Autumn is a time of great beauty but also melancholy and foreboding. The passage of time and the fragility of life are never more palpable, if you peer up from your fruit device. It is a season to look outward by being in nature, and to look inward by reflecting on your place in the scheme of things. The look within is most safely done with a gimlet eye on the grace and humor that leavens the transience of everything tangible. With that in mind, here are a few suggestions as to how you might use your indoor time this season.
Reading: Fall is a natural time to confront the less savory side of your soul. On a range from dark black to deep gray, David Vann's "Caribou Island," the astonishing "Wolf Hall" by Hilary Mantel and "Open City" by Teju Cole each explore the depths of human motivation in moving and disturbing ways. Finish this fictional journey with the redemptive work of Reynolds Price, an underappreciated American novelist who died this year. "The Promise of Rest" and "Kate Vaiden" are, in their own ways, as unflinching about humanity's capacity for evil as the prior works, but more forgiving and redemptive.
To keep with the theme of autumnal introspection, brew the morning coffee powerful and tuck into Robert C. Bartlett and Susan D. Collins' new translation of Aristotle's "Nicomachean Ethics." Then move on to Garry Wills' books, "What Jesus Meant" and "What Paul Meant," which are of relevance in contemplating the difference between the divine and the profane, in a world overbrimming with those who are certain that they know the divine's campaign platform but have starkly competing concepts of what that is. You don't need to be an Athenian or a Christian to find these works of value.
Sounds of the season: For those of you who think JT is Justin Timberlake or heard him when you were at an age when your palate wasn't ready for adult drinks like martinis, autumn is a great time to find out why artists as diverse as Miles Davis, Paul McCartney, Yo-Yo Ma and Alison Krauss have all recognized the brilliance of James Taylor, who channels the diverse traditions of American music into a style uniquely his own and incapable of duplication. Autumn is a good time to dig deep into the canon, and there's no better place to start than the song and album "Walking Man," and move from there to the more recent "Hourglass." If you are in the solid center of your middle years and nothing resonates in "Hourglass," feel blessed that the struggles common to most of us have not come your way. But if you are in that period of life when you are dealing with loss, accepting what you are and will never be, and searching for meaning in a busy, troubled world, this witty, self-described album of "spirituals for agnostics" will lift your spirits.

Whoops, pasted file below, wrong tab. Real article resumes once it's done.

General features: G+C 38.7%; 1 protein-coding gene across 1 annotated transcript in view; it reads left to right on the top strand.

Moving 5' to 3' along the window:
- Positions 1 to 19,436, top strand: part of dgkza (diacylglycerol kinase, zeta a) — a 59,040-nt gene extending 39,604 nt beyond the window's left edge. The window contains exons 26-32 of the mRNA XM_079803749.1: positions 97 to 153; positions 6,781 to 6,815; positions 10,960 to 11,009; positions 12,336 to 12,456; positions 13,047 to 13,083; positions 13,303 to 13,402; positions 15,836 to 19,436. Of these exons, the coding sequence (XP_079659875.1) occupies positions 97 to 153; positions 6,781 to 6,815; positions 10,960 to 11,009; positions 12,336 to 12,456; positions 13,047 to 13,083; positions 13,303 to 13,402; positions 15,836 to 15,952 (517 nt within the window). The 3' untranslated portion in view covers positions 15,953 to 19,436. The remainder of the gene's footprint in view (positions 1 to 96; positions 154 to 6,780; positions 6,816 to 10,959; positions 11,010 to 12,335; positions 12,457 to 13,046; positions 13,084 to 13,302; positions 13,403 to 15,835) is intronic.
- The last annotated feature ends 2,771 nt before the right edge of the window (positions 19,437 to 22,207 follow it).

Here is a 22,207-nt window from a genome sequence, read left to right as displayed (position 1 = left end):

For a younger rocker who will also rouse your spirits, check out Stephen Kellogg and the Sixers and their album "The Bear," and the new release, "Gift Horse." If you became a deal lawyer or banker because white Jewish kids can't make it as soul artists, do not listen to Mayer Hawthorne's song "The Walk," as it will obliterate your rationalization. If the local high school football coach creeps you out or you just want to hear an awesome piece of rock music that evokes both Dylan and Beck, listen to Ike Reilly's "Good Work" on the album "Hard Luck Stories." And last of all, too much rain and the coming of winter will have you feeling pent-up at some point, so figure out now where Grace Potter is playing. You will leave with plenty of ya-ya's worked out, and wondering why the Nocturnals aren't bigger stars.
Stupid fun (i.e., television!): When all this high-minded introspective stuff and bleak weather threatens your mental health, depression-lifting laughs may be had. What New York was in the 1970s, Oklahoma has now become. Check out "Hillbilly Handfishin' " to see people stick body parts into blind holes with the hope that something on the other side will latch on, in this case, catfish. Don't confuse the country cornpone of the guides for lack of guile; they are fluent in the French art of the double-entendre.
The current cast of "Saturday Night Live," and the shows "30 Rock," "Bitchin Kitchen,' "Modern Family," "Chelsea Lately," "Parks and Recreation" and "Whitney" evidence our nation's appreciation for and abundance of female comedic writing and acting talent, if not manufacturing jobs. In times like this, a laugh has real value, and these shows deliver.